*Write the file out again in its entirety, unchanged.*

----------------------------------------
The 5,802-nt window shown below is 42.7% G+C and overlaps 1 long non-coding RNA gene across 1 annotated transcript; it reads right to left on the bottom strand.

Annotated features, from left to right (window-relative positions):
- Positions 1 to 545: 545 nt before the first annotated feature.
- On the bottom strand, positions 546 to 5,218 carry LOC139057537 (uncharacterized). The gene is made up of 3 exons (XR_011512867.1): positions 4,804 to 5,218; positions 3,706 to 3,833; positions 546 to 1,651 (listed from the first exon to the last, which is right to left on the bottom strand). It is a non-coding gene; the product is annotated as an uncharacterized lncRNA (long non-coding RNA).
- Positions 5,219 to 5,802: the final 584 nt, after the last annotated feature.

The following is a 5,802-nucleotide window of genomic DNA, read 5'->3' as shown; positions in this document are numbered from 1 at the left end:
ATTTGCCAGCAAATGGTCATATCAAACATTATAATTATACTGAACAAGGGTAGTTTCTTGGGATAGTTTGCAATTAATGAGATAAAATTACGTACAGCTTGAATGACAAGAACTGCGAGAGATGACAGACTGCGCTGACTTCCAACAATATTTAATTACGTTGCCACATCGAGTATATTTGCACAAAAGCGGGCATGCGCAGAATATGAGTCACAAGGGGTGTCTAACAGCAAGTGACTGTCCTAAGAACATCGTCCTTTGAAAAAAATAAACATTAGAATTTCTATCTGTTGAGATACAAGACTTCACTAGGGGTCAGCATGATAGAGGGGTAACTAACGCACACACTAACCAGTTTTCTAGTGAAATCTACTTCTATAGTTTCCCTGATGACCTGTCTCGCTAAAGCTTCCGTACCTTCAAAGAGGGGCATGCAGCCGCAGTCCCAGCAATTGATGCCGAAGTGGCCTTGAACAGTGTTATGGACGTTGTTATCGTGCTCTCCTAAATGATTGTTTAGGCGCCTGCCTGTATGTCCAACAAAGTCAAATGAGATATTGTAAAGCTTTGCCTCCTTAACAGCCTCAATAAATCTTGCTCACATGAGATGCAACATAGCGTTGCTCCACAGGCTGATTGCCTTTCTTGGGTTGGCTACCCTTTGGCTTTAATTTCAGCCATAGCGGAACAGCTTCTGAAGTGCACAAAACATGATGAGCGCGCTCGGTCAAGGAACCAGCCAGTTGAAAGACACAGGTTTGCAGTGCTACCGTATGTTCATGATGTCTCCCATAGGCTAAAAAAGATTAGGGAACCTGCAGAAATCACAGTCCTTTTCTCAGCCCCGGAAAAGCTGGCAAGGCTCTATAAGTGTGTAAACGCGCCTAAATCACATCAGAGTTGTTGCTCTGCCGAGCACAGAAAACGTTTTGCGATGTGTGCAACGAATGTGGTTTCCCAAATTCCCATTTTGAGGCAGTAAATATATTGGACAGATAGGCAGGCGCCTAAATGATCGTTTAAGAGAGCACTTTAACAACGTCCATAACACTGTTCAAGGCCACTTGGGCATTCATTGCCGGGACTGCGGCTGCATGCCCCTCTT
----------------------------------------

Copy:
The 5,802-nt window shown below is 42.7% G+C and overlaps 1 long non-coding RNA gene across 1 annotated transcript; it reads right to left on the bottom strand.

Annotated features, from left to right (window-relative positions):
- Positions 1 to 545: 545 nt before the first annotated feature.
- On the bottom strand, positions 546 to 5,218 carry LOC139057537 (uncharacterized). The gene is made up of 3 exons (XR_011512867.1): positions 4,804 to 5,218; positions 3,706 to 3,833; positions 546 to 1,651 (listed from the first exon to the last, which is right to left on the bottom strand). It is a non-coding gene; the product is annotated as an uncharacterized lncRNA (long non-coding RNA).
- Positions 5,219 to 5,802: the final 584 nt, after the last annotated feature.

The following is a 5,802-nucleotide window of genomic DNA, read 5'->3' as shown; positions in this document are numbered from 1 at the left end:
ATTTGCCAGCAAATGGTCATATCAAACATTATAATTATACTGAACAAGGGTAGTTTCTTGGGATAGTTTGCAATTAATGAGATAAAATTACGTACAGCTTGAATGACAAGAACTGCGAGAGATGACAGACTGCGCTGACTTCCAACAATATTTAATTACGTTGCCACATCGAGTATATTTGCACAAAAGCGGGCATGCGCAGAATATGAGTCACAAGGGGTGTCTAACAGCAAGTGACTGTCCTAAGAACATCGTCCTTTGAAAAAAATAAACATTAGAATTTCTATCTGTTGAGATACAAGACTTCACTAGGGGTCAGCATGATAGAGGGGTAACTAACGCACACACTAACCAGTTTTCTAGTGAAATCTACTTCTATAGTTTCCCTGATGACCTGTCTCGCTAAAGCTTCCGTACCTTCAAAGAGGGGCATGCAGCCGCAGTCCCAGCAATTGATGCCGAAGTGGCCTTGAACAGTGTTATGGACGTTGTTATCGTGCTCTCCTAAATGATTGTTTAGGCGCCTGCCTGTATGTCCAACAAAGTCAAATGAGATATTGTAAAGCTTTGCCTCCTTAACAGCCTCAATAAATCTTGCTCACATGAGATGCAACATAGCGTTGCTCCACAGGCTGATTGCCTTTCTTGGGTTGGCTACCCTTTGGCTTTAATTTCAGCCATAGCGGAACAGCTTCTGAAGTGCACAAAACATGATGAGCGCGCTCGGTCAAGGAACCAGCCAGTTGAAAGACACAGGTTTGCAGTGCTACCGTATGTTCATGATGTCTCCCATAGGCTAAAAAAGATTAGGGAACCTGCAGAAATCACAGTCCTTTTCTCAGCCCCGGAAAAGCTGGCAAGGCTCTATAAGTGTGTAAACGCGCCTAAATCACATCAGAGTTGTTGCTCTGCCGAGCACAGAAAACGTTTTGCGATGTGTGCAACGAATGTGGTTTCCCAAATTCCCATTTTGAGGCAGTAAATATATTGGACAGATAGGCAGGCGCCTAAATGATCGTTTAAGAGAGCACTTTAACAACGTCCATAACACTGTTCAAGGCCACTTGGGCATTCATTGCCGGGACTGCGGCTGCATGCCCCTCTT